Tuesday, June 25, 2013


            Last night the Chicago Blackhawks won the 2013 Stanley Cup in spectacular fashion. Two amazing come from behind goals in the waning 17 seconds of a hard fought game pushed the Blackhawks to their second Stanley Cup in four years. The city of Chicago erupted with joy and revelers spilled out onto nearly every street. Fireworks exploded and car horns blared up and down the numerous city blocks. The parties raged on for hours and into the wee morning. It must have been something.

            I really don’t know though because I denied myself the joys of participating in the excitement by staying home and watching the game on my TV in my living room. I chose being a responsible adult over being a championship crazy partier. I hate that I even had to make that choice. I really, really hate it.

            I know that if I had gone out and bathed in the reflected glory of a championship team, a team that plays with all it’s heart and epitomizes the never quit spirit of Chicago, I would likely have had too much to drink. Probably a few too many shots of whiskey as well and today would have been miserable. If I was even able to wake up on time to get to work. I hate work, but I hate missing it more; especially when I call in with a case of the brown bottle flu. I feel like a loser then.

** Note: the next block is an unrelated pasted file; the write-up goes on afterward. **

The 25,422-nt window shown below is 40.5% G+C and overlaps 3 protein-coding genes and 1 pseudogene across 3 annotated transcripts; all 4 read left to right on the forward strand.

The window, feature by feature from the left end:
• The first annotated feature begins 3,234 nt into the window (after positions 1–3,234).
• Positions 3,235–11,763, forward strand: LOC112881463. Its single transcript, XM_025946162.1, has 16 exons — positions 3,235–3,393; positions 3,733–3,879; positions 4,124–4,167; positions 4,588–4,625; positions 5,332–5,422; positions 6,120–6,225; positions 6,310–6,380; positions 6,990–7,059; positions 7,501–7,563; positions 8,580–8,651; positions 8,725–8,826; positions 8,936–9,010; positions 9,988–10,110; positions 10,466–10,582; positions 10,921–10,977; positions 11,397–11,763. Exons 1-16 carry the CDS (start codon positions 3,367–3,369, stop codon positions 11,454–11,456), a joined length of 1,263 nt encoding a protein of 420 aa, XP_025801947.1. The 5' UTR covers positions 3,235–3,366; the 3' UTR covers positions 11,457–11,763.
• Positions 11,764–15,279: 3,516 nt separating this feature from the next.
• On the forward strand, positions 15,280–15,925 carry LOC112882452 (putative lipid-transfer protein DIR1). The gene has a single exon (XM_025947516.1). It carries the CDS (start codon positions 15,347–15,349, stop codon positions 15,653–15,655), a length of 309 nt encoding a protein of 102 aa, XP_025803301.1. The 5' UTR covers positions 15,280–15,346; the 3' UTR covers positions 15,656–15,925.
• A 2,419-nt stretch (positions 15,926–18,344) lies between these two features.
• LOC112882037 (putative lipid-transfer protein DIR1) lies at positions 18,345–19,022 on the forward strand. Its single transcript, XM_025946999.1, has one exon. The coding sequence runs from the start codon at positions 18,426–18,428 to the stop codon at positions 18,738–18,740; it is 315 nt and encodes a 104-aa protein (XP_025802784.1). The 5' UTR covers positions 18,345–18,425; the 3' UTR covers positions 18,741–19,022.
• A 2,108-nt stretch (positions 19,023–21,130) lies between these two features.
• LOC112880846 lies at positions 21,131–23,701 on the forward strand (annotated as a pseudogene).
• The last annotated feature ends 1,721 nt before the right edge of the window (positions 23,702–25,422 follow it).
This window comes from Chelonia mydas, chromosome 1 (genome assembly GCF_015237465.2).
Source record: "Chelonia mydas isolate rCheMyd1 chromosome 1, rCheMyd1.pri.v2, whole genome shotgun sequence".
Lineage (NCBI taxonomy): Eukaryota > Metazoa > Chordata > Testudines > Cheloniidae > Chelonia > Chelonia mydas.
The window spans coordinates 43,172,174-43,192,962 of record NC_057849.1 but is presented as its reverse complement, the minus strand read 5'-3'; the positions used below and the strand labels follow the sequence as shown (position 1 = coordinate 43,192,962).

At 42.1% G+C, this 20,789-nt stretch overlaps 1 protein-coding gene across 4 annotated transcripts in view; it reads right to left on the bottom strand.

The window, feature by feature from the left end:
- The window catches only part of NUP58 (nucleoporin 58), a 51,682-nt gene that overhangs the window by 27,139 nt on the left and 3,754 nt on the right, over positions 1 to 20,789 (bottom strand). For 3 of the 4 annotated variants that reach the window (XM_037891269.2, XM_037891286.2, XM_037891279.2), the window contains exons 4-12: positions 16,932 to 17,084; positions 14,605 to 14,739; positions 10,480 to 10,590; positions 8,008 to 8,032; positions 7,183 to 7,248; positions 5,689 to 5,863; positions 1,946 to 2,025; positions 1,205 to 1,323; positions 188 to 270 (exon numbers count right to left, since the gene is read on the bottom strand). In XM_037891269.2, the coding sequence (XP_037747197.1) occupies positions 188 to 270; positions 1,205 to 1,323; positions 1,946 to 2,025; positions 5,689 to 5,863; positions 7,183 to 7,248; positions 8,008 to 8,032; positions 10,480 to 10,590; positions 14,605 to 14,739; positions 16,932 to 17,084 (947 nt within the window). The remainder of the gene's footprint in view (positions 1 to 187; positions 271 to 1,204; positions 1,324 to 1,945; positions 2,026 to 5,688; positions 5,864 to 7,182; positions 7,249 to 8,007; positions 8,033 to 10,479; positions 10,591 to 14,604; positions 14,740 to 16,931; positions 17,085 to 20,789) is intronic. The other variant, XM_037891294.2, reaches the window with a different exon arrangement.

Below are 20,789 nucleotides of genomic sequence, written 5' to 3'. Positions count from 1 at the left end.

I get judged by family and friends when I call into work. I get the, “tsk, tsk, tsk’s” and the wagging of an index finger in my face. Along with the, “You’re going to get fired if you keep that up”, lecture I’ve heard an honest billion times. I hate that lecture and that judgment. It makes me very angry to be told, again and again, about how I screwed up. I need my job, I’m fully aware of it. I can’t afford to be without it. I totally understand that. I don’t need to be told over and over by people about it. It makes me really unhappy with my life that people feel the need to remind me.